Negotiating under high pressure: 5 steps to keeping the critical situation under control.
If the economy or a particular industry suddenly spins into a crisis as the result of an external factor, business partners often find themselves thrown into a situation overnight where they are subject to pressure from several directions. A supplier to the pharmaceutical industry increases the price of a crucial raw material for high-demand medicines by 80%. A tenant demands a 70% rent reduction for the next 2 years. A construction company pays the downstream tradespeople only 50% of the original price for their services.
In the present circumstances, Corona is such an external factor. But it could just as well be a sudden surge in oil prices, a raw material shortage, war, an earthquake, etc.
What to do if the pressure in negotiations suddenly ramps up?
If business partner B acted like this in a ‘normal situation’, business partner A would go to court and/or swap business partner B for business partner C. In a crisis, you have neither enough time to do that nor any choice. This creates multiple pressures:
• Your own company is under pressure.
• Your business partners are under pressure.
• The entire value chain and all of society are in the throes of a crisis.
• No one knows how long it will take. This adds to the mental stress.
What are the best steps you can take as an entrepreneur when there is pressure from all sides?
Keep holding out against the pressure: 5 specific steps for your negotiation
What’s important is to keep your cool and to take decisions calmly:
1) Don’t jump to any hasty conclusions:
You don’t know the motives for your business partner’s behaviour yet. Perhaps there is a shortage of raw materials, perhaps your tenant is in financial difficulties and perhaps the construction company is unable to sell services and is struggling to keep afloat.
2) Contact your business partners:
Ask them to explain their behaviour. See also “Negotiating in a crisis“.
3) Point out the consequences to your business partner:
Address your business partner’s concerns directly and show understanding. Also make clear to your business partners how their actions will impact the entire value chain. For example, that loan instalments, tradespeople and operating costs can no longer be paid. In times of crisis, people often react with alarm and develop tunnel vision – all they see is their own reality and they are unable to look further ahead. Help them to widen their perspective!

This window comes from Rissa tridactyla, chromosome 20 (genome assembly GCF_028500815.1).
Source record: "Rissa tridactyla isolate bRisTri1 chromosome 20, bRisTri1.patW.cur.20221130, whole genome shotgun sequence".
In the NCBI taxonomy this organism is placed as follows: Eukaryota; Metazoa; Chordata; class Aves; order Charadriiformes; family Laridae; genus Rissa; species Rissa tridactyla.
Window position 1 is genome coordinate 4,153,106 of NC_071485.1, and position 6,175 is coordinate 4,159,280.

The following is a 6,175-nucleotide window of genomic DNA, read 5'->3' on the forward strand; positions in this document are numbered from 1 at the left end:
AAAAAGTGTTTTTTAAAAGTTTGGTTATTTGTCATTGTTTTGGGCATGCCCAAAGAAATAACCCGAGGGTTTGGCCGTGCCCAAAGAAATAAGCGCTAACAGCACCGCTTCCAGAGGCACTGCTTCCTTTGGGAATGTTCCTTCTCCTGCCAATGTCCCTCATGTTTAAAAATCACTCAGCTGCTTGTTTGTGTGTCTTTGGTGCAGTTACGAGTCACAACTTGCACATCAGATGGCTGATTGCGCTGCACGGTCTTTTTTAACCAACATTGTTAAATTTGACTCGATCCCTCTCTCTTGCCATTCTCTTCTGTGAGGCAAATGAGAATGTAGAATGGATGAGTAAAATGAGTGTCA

4) Take time over your decisions:
No decision has to be made on the spot. Have several negotiation rounds and make sure to get away from it all every now and then. This will help you to keep a clear head.
5) Think ahead
First develop a strategy for yourself. Ask yourself: What is the worst-case scenario? Ideally, where do want to be headed? Turn if-then scenarios over in your mind beforehand and try to plan 2 or 3 steps ahead.
The crisis is a snapshot
Consider this: On the stage of human history, a crisis like this is a mere snapshot. No matter what people have had to endure in the past, they have always found ways and solutions. That’s what it’s going to be like this time around, too: We will weather this crisis and emerge stronger.
Do you currently have to negotiate under pressure, and would you like some assistance with that? I would be happy to analyse your specific situation with you or support you at the negotiating table.You can reach me at: email@example.com or +436602400135.
Your Raluca Ionescu